Member of the lily family.
Because garlic has not be breed to be sweeter, larger, or milder tasting, it contains most of its “wild” nutrients.
All varieties of garlic are quite similar nutritionally.
Allicin is the active health ingredient in garlic and is a combination of alliin, the protein fragment, and alliinase, the heat-sensitive enzyme. When raw garlic is either cut, pressed, or chewed, these two ingredients are combined. It was discovered that by cooking the garlic immediately after slicing, the heat-sensitive enzyme is destroyed and no allicin is created. Allicin is the active ingredient in garlic that is revered for fighting cancer and protecting the heart. In order to get the most nutrition out of garlic, it is important that you cut/mince/slice/chop the garlic and then let it sit for TEN MINUTES before exposing it to heat.
A garlic press is the best tool for combining the alliin and alliinase. Jo Robinson says, “press, then rest”.
Many grocery stores carry garlic grown in China; check where your garlic is coming from. This is frustrating for someone that grocery shops in the same county as Gilroy, the garlic capital of the world. I am a locavore, after all.
There are two garlic varieties: softneck and hardneck. Hardneck garlic has a hollow stub that protrudes from the top. Softneck garlic appears to have a stem, but it is simply the papery skin that has been twisted.
Store garlic in the fridge (not the crisper drawer) for the longest shelf life. Until it is cut it will not leave the fridge with bad odors.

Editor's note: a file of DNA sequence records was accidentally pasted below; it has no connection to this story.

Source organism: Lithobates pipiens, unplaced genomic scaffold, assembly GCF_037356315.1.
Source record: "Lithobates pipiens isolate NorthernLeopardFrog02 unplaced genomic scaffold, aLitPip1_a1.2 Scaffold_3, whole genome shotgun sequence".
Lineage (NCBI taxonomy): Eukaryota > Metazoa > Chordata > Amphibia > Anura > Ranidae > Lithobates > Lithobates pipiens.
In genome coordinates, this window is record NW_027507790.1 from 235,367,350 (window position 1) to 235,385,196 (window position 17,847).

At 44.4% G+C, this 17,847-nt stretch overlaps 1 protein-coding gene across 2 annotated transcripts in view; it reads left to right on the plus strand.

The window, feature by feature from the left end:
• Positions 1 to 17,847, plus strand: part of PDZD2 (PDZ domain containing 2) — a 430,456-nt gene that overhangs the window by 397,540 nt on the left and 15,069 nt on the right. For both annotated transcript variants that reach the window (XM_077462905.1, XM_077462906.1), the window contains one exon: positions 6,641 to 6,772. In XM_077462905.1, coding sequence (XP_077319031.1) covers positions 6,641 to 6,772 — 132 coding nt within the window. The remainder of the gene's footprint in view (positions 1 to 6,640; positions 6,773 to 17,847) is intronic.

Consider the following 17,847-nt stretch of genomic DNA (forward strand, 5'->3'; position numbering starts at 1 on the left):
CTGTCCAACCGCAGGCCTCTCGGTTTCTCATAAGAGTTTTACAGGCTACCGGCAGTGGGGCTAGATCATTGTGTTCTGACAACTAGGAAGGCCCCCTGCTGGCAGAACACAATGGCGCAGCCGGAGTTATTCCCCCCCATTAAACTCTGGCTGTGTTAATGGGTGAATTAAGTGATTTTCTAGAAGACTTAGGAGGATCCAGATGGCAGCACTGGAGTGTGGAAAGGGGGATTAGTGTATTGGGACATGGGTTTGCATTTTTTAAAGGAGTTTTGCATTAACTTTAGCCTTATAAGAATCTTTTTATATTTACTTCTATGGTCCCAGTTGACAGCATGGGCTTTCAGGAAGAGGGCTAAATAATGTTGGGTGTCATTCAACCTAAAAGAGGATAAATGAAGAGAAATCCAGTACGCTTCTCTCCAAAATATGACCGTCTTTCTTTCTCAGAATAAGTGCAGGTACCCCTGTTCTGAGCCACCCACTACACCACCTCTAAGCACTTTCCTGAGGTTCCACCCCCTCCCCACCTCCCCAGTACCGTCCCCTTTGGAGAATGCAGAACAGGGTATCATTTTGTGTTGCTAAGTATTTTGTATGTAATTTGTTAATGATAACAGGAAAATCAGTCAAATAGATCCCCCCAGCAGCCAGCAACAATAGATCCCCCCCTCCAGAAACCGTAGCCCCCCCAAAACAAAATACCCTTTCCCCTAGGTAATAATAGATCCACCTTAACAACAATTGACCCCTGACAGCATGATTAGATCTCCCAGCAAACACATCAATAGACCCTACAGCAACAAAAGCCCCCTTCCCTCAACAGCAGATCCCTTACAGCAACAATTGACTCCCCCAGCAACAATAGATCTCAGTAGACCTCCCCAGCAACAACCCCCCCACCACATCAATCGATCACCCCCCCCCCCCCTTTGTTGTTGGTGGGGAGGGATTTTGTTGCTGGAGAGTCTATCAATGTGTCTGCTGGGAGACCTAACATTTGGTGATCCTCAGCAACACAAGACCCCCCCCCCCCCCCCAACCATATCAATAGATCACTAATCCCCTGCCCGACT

It is native to the Mediterranean, Syria, and China.
Excellent source of vitamins B6 and C, manganese, and selenium and a good source of phosphorous, calcium, potassium, iron, and copper.
Has been demonstrated to protect against atherosclerosis, heart disease, elevated cholesterol levels, elevated blood pressure.
Historically has been used to to fight infections because of its antimicrobial activity.
I love sweet potatoes, but I haven’t alway loved them. I remember the first sweet potato French fry that I had back in 2003 in Monterey. I hated them. Now, I could each them nearly every day. One of my favorite recipes for sweet potatoes is for savory sweet potato cakes from Mediterranean Paleo Cooking. This is a great recipe. We usually just bake them and add plenty of Kerrygold butter (grass-fed). Jennifer Tyler Lee recommends mashed sweet potatoes or crispy sweet potato fries. Yum!
Sweet potatoes belong to the morning glory family and are not at all related to potatoes (nightshade family).
They are native to Central America/northern South America. Colobus brought sweet potatoes back to Spain with him, but those original sweet potatoes were similar to carrots, not like our modern sweet potatoes.
Their glycemic index is 45 (sugar is 100). The glycemic index of potatoes by comparison is 75-100. The glycemic index is a measurement of how much a food raises the blood sugar.
They are rich source of antioxidants, especially the carotenes.
In the supermarket, most yams are simply marked as yams, but are truly just another variety of sweet potatoes. True yams are hardly ever sold in the United States.
If you’re looking to grow a very nutrient dense variety of sweet potato, opt for the Carolina Ruby.
Do not store uncooked sweet potatoes in the fridge.
Boiling sweet potatoes reduces their antioxidant value, while steaming, roasting, or baking does not.
The skin is more nutritious than the flesh.
Good source of vitamins C, B2, B6, and manganese, copper, biotin, and pantothenic acid.
Good source of fiber.
In animal studies, they have been shown to help stabilize blood sugar levels.